The Thunder and the Wonders Around Yachats, Central Oregon Coast
(Yachats, Oregon) – A tiny town on the central Oregon coast may have more than its fair share of awe-inspiring marvels. It's strikingly different upon immediate first glance, comprised entirely of magnificent basalt platforms whose jagged and complex forms not only cause the waves to crash violently even on calm days, but they're sometimes puzzling to follow with the eye (above: Yachats at night).
Yachats sits about a half hour south of Newport, and another 25 minutes north of Florence, apparently an isolated village surrounded by unusually wild and rugged beaches and cliffs – even for this coast of Oregon that's already known for such qualities.
Within the town itself, these rocky shelves sometimes have odd little shapes and holes worn into them – a little reminiscent of something out of a Dr. Suess book or maybe an album cover by the band Yes. Such as in the photo above, where these holes provide places for the waves to wander in and either be seen from above or actually shoot outward.
Some of these spots are bigger than others. When they get big, they can get really big, and then they're called “spouting horns,” a kind of geyser made of ocean water. The northern end of what's called the 804 Trail – a walkway behind the black basalts of Yachats – features a few of these.
There's another one on the southern side of the Yachat River's mouth, one which hisses like a whale's blowhole.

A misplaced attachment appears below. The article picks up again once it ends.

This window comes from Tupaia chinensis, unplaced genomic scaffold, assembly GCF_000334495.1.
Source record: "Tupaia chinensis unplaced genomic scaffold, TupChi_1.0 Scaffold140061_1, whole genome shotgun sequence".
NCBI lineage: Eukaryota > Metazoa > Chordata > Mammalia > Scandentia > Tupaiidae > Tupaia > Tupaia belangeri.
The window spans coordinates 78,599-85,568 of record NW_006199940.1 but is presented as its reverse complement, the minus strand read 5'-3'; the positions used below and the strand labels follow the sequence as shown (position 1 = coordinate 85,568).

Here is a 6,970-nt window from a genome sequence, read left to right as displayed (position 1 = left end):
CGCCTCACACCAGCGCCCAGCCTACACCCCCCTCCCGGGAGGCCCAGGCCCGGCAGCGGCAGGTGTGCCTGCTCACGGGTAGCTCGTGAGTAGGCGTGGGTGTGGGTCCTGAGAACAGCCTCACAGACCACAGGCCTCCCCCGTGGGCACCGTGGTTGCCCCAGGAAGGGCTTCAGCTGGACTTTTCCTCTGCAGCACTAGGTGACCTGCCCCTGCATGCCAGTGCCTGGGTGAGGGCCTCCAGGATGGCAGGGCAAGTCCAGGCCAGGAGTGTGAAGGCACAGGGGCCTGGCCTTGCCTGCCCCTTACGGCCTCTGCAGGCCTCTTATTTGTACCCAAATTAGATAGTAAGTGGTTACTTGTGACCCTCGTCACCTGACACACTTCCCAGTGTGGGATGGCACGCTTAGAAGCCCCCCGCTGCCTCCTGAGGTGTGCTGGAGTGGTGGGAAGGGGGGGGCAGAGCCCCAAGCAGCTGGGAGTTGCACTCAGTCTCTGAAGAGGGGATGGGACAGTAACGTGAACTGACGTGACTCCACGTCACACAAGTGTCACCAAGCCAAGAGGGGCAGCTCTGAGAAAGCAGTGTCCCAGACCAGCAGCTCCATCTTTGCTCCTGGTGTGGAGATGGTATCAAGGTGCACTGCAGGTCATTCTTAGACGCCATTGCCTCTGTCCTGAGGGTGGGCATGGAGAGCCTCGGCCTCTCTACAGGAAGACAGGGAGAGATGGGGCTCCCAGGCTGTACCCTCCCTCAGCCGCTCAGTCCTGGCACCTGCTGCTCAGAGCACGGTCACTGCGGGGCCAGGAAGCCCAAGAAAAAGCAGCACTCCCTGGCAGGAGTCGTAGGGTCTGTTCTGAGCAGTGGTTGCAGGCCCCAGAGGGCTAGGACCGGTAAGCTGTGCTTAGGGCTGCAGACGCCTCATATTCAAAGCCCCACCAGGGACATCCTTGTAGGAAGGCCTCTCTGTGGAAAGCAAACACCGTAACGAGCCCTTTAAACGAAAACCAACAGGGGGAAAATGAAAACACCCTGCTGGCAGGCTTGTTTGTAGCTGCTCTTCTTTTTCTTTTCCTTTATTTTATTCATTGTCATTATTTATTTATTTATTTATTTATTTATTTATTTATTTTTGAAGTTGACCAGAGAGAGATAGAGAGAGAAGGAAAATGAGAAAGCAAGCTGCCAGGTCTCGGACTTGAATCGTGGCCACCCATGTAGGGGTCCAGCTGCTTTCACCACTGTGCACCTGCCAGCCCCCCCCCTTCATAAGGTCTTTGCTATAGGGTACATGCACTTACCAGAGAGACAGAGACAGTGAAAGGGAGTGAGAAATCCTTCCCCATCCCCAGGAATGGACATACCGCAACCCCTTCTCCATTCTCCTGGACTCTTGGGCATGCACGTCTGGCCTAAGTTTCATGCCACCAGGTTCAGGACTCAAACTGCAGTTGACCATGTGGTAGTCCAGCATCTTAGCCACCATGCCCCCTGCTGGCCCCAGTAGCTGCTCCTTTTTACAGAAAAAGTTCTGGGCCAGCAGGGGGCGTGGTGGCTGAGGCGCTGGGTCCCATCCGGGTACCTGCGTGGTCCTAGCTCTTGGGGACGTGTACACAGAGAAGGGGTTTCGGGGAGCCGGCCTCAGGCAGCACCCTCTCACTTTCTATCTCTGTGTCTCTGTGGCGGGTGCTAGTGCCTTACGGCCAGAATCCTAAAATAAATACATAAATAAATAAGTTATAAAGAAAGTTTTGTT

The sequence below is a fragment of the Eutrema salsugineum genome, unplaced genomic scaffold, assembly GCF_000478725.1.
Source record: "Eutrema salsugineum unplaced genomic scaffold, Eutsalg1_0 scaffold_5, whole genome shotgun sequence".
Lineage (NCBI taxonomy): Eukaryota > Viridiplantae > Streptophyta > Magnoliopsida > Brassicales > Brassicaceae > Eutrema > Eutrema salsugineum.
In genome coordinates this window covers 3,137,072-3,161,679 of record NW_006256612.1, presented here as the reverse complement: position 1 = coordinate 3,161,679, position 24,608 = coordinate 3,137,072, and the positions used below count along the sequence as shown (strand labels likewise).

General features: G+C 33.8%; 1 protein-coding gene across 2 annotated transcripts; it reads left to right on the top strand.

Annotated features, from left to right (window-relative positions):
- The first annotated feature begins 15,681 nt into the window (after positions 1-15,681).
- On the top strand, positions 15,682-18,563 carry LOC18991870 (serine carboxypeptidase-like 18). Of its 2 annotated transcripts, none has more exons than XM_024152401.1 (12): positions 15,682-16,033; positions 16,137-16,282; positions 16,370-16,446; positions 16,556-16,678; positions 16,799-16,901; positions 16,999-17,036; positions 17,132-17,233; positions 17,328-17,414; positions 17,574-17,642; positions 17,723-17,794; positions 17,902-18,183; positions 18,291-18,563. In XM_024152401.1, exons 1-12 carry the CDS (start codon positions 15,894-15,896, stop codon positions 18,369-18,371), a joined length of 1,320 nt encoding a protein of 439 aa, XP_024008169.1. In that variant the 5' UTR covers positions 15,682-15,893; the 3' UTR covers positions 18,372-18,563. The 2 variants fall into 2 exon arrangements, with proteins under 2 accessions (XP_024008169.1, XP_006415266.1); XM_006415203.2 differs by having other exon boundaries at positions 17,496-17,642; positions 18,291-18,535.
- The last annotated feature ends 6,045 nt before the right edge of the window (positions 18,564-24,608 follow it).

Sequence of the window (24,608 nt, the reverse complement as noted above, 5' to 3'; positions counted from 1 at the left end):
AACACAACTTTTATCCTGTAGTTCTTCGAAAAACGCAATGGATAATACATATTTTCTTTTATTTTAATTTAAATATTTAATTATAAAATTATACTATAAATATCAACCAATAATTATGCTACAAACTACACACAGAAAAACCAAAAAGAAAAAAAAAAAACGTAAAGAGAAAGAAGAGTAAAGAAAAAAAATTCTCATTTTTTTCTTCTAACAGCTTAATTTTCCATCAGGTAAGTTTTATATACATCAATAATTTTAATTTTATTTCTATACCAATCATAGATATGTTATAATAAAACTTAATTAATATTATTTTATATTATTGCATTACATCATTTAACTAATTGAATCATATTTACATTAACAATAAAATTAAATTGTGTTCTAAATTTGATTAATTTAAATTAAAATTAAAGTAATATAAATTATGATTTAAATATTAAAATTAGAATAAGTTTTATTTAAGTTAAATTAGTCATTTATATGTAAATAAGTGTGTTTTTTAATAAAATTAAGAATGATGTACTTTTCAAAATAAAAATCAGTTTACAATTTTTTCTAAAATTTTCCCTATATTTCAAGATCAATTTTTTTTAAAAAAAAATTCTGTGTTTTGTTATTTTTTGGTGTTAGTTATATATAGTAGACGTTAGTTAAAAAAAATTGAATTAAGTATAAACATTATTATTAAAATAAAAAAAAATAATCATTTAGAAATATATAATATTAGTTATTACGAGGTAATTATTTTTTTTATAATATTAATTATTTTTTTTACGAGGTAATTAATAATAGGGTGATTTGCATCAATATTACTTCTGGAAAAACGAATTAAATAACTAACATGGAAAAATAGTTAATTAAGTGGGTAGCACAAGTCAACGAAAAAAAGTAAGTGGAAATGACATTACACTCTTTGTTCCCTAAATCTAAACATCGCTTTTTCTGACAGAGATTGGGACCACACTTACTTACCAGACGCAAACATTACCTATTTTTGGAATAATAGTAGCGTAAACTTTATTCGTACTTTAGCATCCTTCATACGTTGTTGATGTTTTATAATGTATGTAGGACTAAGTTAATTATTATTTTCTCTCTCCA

Just south of town, you can find one of the most spectacular of blowholes – or spouting horns – on the entire Oregon coast. Cook's Chasm presents this jaw-dropping wonder: a spouting horn that fires off horizontally and makes quite a raucous when it does so. It becomes especially engaging if the sunset hits it just right.
Not to be outdone by any means, nearby Cape Perpetua not only features a towering viewpoint above the Oregon coast, where you can practically see forever, but it hosts the wild and wooly Devil's Churn. Here, wave energy gets funneled tightly into this long chasm in the rock and creates some spectacular oceanic dances. It's plenty dangerous here, too, as these folks above can attest to when they got too close to the edge and were chased by a massive wave.
However, check out this unusual view of the Devil's Churn, where a long exposure turns the raucous breakers into a surreal mist.
Even more surreal and spectacular is what the Churn looks like at night.
Turn your eyes skyward at night in this deeply forested area and you'll see this remarkable scene.
A few miles further south, you'll run into the Strawberry Hill beach access area. There, and in some other spots around Yachats, the Churn, Bob Creek Wayside and more, you'll find these curious structures. They look like natural steps embedded in the basalt. These oddities are called “cordwood joints” and are the result of multiple lava flows in the same area. A lava flow will wind up injecting itself into cracks in the basalt from a previous lava flow, and then flood the area inside, pushing so hard it opens up a space for itself in there. It creates a molding cast of sorts.
Eventually, the outer, older basalt is worn away, leaving these unusual shapes.
For more geologic fun, check out the curious cave at Neptune State Park.
Then at Bob Creek, head to the very southern end and find a giant sea cave, along with a massive boulder leaning up against the cliff that creates an arch. This view is from inside the cave, looking out.
More About Yachats Lodging .....
More About Waldport, Yachats Restaurants, Dining.....
LATEST OREGON COAST NEWS STORIES
Back to Oregon Coast
Contact Advertise on BeachConnection.net